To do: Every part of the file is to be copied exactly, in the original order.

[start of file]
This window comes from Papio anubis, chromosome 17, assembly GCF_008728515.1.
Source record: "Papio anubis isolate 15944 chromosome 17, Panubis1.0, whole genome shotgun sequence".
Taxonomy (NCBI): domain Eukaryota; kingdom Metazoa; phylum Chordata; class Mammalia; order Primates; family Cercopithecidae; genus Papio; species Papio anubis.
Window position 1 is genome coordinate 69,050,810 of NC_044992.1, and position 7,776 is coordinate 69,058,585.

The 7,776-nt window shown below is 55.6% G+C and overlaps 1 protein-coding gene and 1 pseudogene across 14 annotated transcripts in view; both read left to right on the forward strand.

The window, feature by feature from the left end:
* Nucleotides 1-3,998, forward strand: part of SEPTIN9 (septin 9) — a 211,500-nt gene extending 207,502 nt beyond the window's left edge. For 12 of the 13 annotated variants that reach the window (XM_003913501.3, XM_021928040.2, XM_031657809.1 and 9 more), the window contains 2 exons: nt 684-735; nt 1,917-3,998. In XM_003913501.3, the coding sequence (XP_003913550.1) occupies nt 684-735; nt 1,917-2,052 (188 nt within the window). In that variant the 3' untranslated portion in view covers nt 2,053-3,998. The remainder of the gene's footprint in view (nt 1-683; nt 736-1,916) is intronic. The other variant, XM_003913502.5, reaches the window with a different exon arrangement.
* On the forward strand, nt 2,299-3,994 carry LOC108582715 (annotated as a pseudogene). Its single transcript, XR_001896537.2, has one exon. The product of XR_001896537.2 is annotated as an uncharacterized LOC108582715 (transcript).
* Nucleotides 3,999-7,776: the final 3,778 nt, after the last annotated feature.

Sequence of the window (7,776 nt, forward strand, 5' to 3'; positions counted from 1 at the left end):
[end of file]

This window comes from Papio anubis, chromosome 17, assembly GCF_008728515.1.
Source record: "Papio anubis isolate 15944 chromosome 17, Panubis1.0, whole genome shotgun sequence".
Taxonomy (NCBI): domain Eukaryota; kingdom Metazoa; phylum Chordata; class Mammalia; order Primates; family Cercopithecidae; genus Papio; species Papio anubis.
Window position 1 is genome coordinate 69,050,810 of NC_044992.1, and position 7,776 is coordinate 69,058,585.

The 7,776-nt window shown below is 55.6% G+C and overlaps 1 protein-coding gene and 1 pseudogene across 14 annotated transcripts in view; both read left to right on the forward strand.

The window, feature by feature from the left end:
* Nucleotides 1-3,998, forward strand: part of SEPTIN9 (septin 9) — a 211,500-nt gene extending 207,502 nt beyond the window's left edge. For 12 of the 13 annotated variants that reach the window (XM_003913501.3, XM_021928040.2, XM_031657809.1 and 9 more), the window contains 2 exons: nt 684-735; nt 1,917-3,998. In XM_003913501.3, the coding sequence (XP_003913550.1) occupies nt 684-735; nt 1,917-2,052 (188 nt within the window). In that variant the 3' untranslated portion in view covers nt 2,053-3,998. The remainder of the gene's footprint in view (nt 1-683; nt 736-1,916) is intronic. The other variant, XM_003913502.5, reaches the window with a different exon arrangement.
* On the forward strand, nt 2,299-3,994 carry LOC108582715 (annotated as a pseudogene). Its single transcript, XR_001896537.2, has one exon. The product of XR_001896537.2 is annotated as an uncharacterized LOC108582715 (transcript).
* Nucleotides 3,999-7,776: the final 3,778 nt, after the last annotated feature.

Sequence of the window (7,776 nt, forward strand, 5' to 3'; positions counted from 1 at the left end):